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Money Abroad — A Guide for Travelers

More and more Americans are traveling internationally — whether for business or pleasure — and many ask for advice about foreign currency. Some common questions:
  • How much cash should I take?
  • Should I exchange U.S. dollars for foreign cash before I leave home?
  • How can I get the best exchange rate?
  • With so much worldwide technology, are travelers cheques still needed?
  • Can I use my ATM debit card and credit cards in foreign countries?
  • How can I keep my money safe?

While each traveler has unique needs, it's generally a good idea to carry some foreign currency cash. However, to limit your dependency on any one form of funds, a better, safer approach is to use a portfolio of payment products to cover your travel expenses. Those products include credit/debit cards, travelers cheques and some US and foreign currency cash. Here are some guidelines on using those products — as well as safety and other travel finance concerns — for business and vacation travelers.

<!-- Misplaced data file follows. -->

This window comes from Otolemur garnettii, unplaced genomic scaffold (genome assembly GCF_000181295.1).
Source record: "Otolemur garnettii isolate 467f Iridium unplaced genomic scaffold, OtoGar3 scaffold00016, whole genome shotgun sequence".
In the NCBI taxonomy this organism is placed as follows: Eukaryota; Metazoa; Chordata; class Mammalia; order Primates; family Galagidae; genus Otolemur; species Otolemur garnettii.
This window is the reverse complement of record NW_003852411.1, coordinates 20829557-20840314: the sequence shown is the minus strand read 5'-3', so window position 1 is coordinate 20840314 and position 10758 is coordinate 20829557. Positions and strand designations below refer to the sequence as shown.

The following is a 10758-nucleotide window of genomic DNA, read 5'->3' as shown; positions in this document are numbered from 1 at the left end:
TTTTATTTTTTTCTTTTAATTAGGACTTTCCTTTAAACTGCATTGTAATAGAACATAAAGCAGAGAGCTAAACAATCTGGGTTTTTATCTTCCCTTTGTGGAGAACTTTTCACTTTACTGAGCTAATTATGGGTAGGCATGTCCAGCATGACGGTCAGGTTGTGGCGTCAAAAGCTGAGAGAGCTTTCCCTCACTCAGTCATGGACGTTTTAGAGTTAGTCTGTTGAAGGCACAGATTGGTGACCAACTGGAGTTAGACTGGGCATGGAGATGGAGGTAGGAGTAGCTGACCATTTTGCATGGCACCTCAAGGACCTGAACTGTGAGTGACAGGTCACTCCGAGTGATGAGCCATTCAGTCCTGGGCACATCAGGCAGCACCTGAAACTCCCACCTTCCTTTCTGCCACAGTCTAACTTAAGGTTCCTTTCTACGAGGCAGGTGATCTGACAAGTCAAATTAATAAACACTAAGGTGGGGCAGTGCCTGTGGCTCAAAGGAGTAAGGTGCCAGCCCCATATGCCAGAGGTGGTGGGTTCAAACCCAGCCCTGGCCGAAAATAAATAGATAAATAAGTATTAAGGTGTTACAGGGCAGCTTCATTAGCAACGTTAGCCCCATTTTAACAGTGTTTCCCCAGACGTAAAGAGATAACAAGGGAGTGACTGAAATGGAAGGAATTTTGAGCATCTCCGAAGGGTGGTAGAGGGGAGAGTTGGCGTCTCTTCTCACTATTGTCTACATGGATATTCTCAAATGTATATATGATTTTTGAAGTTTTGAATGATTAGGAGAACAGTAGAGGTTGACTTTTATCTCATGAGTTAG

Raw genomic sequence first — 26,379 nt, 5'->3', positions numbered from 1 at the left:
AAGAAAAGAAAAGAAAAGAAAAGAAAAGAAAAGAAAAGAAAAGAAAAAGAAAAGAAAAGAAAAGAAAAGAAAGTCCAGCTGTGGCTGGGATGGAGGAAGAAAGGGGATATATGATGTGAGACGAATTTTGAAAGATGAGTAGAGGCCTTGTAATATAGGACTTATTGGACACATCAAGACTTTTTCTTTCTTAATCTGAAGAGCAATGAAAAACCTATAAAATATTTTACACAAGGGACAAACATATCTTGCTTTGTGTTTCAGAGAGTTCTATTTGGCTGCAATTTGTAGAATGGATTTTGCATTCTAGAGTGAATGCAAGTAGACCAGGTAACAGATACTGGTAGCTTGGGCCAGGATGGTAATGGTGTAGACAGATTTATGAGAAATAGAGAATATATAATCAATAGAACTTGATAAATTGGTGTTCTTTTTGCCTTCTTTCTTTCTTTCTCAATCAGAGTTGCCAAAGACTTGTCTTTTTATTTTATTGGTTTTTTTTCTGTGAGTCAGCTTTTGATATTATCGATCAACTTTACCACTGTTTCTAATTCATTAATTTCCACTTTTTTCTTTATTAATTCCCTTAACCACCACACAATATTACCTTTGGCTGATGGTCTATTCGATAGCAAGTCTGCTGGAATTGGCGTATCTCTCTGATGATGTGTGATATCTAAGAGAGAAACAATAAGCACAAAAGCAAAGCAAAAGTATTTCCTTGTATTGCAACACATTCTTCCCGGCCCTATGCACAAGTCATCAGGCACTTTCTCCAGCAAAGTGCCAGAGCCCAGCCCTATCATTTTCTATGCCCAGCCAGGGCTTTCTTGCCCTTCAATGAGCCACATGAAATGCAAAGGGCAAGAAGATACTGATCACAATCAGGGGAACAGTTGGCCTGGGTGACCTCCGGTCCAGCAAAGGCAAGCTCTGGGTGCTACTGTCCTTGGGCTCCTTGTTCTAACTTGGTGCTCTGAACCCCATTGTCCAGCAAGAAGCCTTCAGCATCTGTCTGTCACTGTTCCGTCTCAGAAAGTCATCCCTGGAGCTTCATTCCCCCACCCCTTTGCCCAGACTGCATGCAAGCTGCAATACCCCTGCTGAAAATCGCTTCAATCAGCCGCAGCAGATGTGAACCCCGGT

Cash — Take at least $100 to $300 worth of currency for the first country you plan to visit, so when you arrive you can pay for a taxi, tips and grab a quick meal, especially if on your way to a business meeting. When you're jet-lagged, the last thing you need is to stand in a long line and pay high commissions at an airport exchange window. Some countries also have exit fees and many of them require cash payment, so remember to keep some for your departure. Ask for some currency in small denominations, the equivalent of $1 to $10, cab drivers and food vendors might not accept large bills.

There are several ways to obtain this cash. Most banks — including all Wells Fargo locations — can buy and sell foreign currency with a few days' notice. Some banking locations have foreign currency on hand, and tellers with expertise in international currency exchange. Ask your banker for the location nearest you.